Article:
Crais appears almost on cue, all in black, the outfit doing everything to flatter but little to deceive, choosing to sit opposite on a stone promontory. He's been strictly business today, deep in conversation with the village elders for several hours. His official motivation, on SI:7's behalf, isn't unexpected. Stormwind too has a Cultist problem, the same group moving in the north, and there's a desire to gather intelligence. His easy charm has worked magic on everyone in Thelsamar, including her father. You son of a trogg, Pa, I know you sent him up here.

'Have you got what you came for?'

'I have enough to be concerned. The Highlands may be the least of my problems.'

His actions are anything but selfish: she knows once you join SI:7 you never leave. He may choose to fight in a five but his loyalty remains united to the Crown, the Alliance cause. He will have been sent here for a reason, but...

'Is that really why you're here?'

Something softens as his fa├žade falters, a point subtly redirected.

'I made a promise to Mirrie.'

The blood is rushing in her ears: she's back in the snow, feet frozen and heart incapable. They are in Icecrown, that night at the Argent Tournament, the day before Arthas died. Moments of their lives combined, when grief became anger and finally acceptance. Separate existence drawn together through laughter, shared strength, remembrance of quests past.

Crais doesn't smile very often, but when he does she finds herself strangely willing, captured. Not a Dwarf's gruff honesty, or a Gnome's infectious enthusiasm... but quiet satisfaction. He stares into her, and she understands: while the earth may heal her soul, her heart is a different quantity. Two things joined, yet separate, both tied together with an unbreakable thread. Mirrie has bound them in life and death, perhaps tighter than she ever anticipated.

As the sun goes down, his eyes are the blue sky of a new day: a possibility of promise, the battle not yet fought.

This debt was not yet paid.

'The cultist activity in Stormwind is of genuine interest?'

'It's a front, a massive deception. There are a lot of very nervous people.'

The desire rises without prompting, the need to help, to offer her services. She knows instinctively he won't ask her, but rather wait for her to arrive at the inevitable. His remarkable ability isn't to push, it is to pull: to generate understanding, comprehension and finally truth. One's own conscience is the guide and compass: the decision is theirs.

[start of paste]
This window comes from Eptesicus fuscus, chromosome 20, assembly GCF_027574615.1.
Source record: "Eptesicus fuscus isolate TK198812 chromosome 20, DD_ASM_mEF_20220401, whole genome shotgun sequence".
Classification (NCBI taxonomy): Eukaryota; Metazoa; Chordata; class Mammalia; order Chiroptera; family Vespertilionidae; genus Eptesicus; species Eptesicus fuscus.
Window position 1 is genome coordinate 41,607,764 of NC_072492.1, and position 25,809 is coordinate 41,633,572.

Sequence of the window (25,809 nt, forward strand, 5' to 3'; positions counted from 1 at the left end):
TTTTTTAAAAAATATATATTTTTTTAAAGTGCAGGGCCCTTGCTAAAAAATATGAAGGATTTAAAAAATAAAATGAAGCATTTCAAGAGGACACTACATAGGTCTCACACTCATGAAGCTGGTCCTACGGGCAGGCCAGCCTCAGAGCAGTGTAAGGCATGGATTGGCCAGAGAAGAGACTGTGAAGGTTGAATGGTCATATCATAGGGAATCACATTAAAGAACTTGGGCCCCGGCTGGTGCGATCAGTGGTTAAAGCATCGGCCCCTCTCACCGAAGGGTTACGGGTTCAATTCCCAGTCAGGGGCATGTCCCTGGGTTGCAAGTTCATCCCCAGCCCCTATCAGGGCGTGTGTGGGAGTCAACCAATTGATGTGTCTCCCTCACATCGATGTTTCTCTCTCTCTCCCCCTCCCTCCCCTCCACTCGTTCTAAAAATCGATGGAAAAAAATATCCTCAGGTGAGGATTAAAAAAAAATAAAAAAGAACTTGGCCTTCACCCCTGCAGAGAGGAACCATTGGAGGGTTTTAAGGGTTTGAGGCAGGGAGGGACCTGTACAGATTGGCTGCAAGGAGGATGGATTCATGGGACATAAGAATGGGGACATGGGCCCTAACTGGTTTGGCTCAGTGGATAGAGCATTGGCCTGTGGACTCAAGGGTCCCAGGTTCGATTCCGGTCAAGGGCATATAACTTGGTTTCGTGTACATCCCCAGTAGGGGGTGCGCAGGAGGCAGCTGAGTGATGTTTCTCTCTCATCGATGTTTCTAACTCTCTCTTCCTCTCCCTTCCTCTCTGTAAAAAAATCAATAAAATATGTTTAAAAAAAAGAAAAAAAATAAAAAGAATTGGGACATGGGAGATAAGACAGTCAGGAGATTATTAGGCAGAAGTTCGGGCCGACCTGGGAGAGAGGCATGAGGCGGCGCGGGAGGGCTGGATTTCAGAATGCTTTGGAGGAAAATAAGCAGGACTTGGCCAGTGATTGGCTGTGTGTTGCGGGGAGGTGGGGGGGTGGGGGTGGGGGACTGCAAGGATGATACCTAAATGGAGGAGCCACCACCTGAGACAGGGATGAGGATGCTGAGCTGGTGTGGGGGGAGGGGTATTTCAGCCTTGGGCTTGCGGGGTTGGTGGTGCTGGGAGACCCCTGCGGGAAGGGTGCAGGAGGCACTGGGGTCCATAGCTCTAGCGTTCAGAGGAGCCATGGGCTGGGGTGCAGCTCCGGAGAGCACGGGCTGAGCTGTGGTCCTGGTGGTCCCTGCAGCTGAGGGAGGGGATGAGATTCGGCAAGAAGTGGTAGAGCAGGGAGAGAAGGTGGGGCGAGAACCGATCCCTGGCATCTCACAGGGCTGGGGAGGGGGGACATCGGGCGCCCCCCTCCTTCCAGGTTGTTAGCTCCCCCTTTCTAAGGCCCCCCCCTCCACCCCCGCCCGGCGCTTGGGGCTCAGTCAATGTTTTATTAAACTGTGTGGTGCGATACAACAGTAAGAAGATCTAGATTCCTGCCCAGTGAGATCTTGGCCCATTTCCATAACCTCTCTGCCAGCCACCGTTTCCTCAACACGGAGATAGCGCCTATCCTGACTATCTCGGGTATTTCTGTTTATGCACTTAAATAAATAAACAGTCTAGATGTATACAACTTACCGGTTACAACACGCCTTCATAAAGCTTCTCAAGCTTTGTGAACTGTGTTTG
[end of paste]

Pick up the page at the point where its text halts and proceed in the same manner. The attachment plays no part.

'I'll need to wait 'til Pa can hire some extra help.'

'He has two women coming from Coldridge tomorrow.'

She wants to object, accuse him of manipulation, but there's no point. He's anticipated her as he did every time she laid a trap for him to pull an enemy into. Her father knows her better than she does and so, it appears, does Crais. Her smile is enough to move him to standing, to offer his hand. As he helps her up Northrend moves from present to past, as it was with Outland and Kalimdor. This is a new chapter, a fresh beginning.

'You would have let me stay here?'

'Would you have let yourself remain?'

Time has played tricks with her for too long, present and past carelessly overlapping. Perhaps the reasons need not be cataclysmic, the enemy seemingly unbeatable, for her involvement to be justified. Maybe all she desired was a friend to ask her for help to protect the earth and sky, the simplest of gestures meaning more than rewards and glory.

The embrace is a surprise, deliberate pull towards him she won't resist, because she's not afraid of him any more. As she stands, wrapped in his warmth, everything is back in place, leaving simply possibility in its wake.

Looking upwards to the heavens as the stars emerge, she wonders how just how easy it might be to join a cult.


Sunday, July 07, 2013

When Love Breaks Down

Being a GM (and for the purposes of this post that stands for Guild Master/Mistress) is a bloody thankless task.

Like all things in life, your GM experience is likely to vary. Some are colossal tools, others the model of brilliant management. If you care about people and the game, the chances are that if you do the job you'll suffer some personal consequences as the result of your actions. My friend, @ReliqEU , posted last night about how GM's have feelings too. It set me wondering about how my life has been changed by the task I've undertaken for over half a decade, and it made me realise that when you're the one at the top of the pile, that means sometimes there is no escaping the ramifications.

Let me take you back today to Icecrown Citadel, in the days when we ran 10 man ICC, and the week I made a promise to a Guildie that should never have been made.